These strategies, once supplemental or defensive for the worker trying to squeeze out some needed focus time, are becoming part of the discourse of the modern workplace. Once good-enough solutions are being celebrated as attractive and effective places to work. And that celebration is behind recent questioning of the value of the workplace, or whether we even need them at all.
These discussions often stress the power and availability of “third places,” citing the wide variety of working environments our tech-enabled mobility and cities afford us. But we can’t have it both ways. They can't be escapes from work if they become workspaces. Work is invading the third places that used to define and enhance our communities and urban spaces, and at the same invading the time for personal reflection that we should be devoting to solitude.
So perhaps what we need is another kind of place. Economist Richard Florida cites “the emergence of the Fourth Place” to satisfy our need to work outside the office – WiFi-enabled coffee shops, business lounges, co-working or on-demand work environments, for example. But this turns out to be more a semantic than substantive development, preserving the concept of third places but not the places themselves. If a coffee shop is a “fourth place,” we’ve lost a “third.” Co-working or on-demand office spaces seem more appropriate, but in practice they tend to be used by traveling employees or those without primary office space, not by those escaping an unproductive work setting and looking for another. For those users, this is a “second place” – their primary place for work.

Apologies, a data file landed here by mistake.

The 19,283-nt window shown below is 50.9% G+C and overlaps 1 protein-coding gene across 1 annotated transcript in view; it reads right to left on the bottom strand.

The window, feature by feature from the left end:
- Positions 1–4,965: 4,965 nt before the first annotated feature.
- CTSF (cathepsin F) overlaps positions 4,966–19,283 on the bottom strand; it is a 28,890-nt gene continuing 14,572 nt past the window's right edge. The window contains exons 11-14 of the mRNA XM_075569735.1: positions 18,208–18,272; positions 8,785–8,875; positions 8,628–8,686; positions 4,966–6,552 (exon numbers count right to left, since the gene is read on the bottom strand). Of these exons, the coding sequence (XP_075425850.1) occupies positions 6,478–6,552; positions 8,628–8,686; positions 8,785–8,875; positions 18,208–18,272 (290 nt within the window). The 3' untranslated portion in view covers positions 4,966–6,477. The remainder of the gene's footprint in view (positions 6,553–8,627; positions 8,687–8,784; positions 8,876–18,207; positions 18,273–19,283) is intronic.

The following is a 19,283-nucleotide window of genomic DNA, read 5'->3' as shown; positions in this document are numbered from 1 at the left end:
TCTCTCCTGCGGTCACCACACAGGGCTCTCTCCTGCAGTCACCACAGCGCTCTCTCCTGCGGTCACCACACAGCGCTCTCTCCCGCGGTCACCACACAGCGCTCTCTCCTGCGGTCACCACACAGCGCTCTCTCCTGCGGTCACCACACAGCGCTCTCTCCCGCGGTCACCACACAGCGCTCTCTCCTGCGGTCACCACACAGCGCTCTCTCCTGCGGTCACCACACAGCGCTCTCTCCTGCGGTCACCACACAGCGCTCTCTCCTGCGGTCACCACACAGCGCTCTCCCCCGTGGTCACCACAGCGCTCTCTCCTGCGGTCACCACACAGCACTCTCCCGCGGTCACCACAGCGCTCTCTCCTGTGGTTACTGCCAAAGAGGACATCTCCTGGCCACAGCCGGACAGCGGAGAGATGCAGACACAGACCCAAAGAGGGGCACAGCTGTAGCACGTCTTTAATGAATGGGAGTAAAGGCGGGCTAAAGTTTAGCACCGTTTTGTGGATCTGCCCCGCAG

While these emerging places (whatever their name) will play their role, the simpler answer is a reinvestment in the workplace. Whether physical or mental, holding places that aren’t for work allows us to recharge and restore the energy, drive and creativity that we need to employ at work. Paradoxically, we can make ourselves more effective by keeping work at bay in our third places, and keeping it at the office as much as possible. And ultimately, that's not just a boon to work but a boon to our cities, communities and personal lives. Because what we are freeing up is places, opportunities, and thoughts to devote to other connections and experiences that will enrich our lives.
I, for one, love being mobile for the flexibility and the freedom it affords. And I don’t want to give it up. But I also don’t want to give up my desk. In general, I'm happy to keep work at work and want the space and freedom to do that as well. If that freedom doesn’t include the opportunity to keep work in the office, then it's a false freedom. And there are consequences.
Tim Pittman is a member of Gensler’s research team and holds a master's degree in City Design and Social Science from the London School of Economics. His passion for cities stems from the belief that great design has a positive impact on the human experience and that the way we design our cities today will have a profound impact on how we inhabit and experience them tomorrow. Contact him at firstname.lastname@example.org.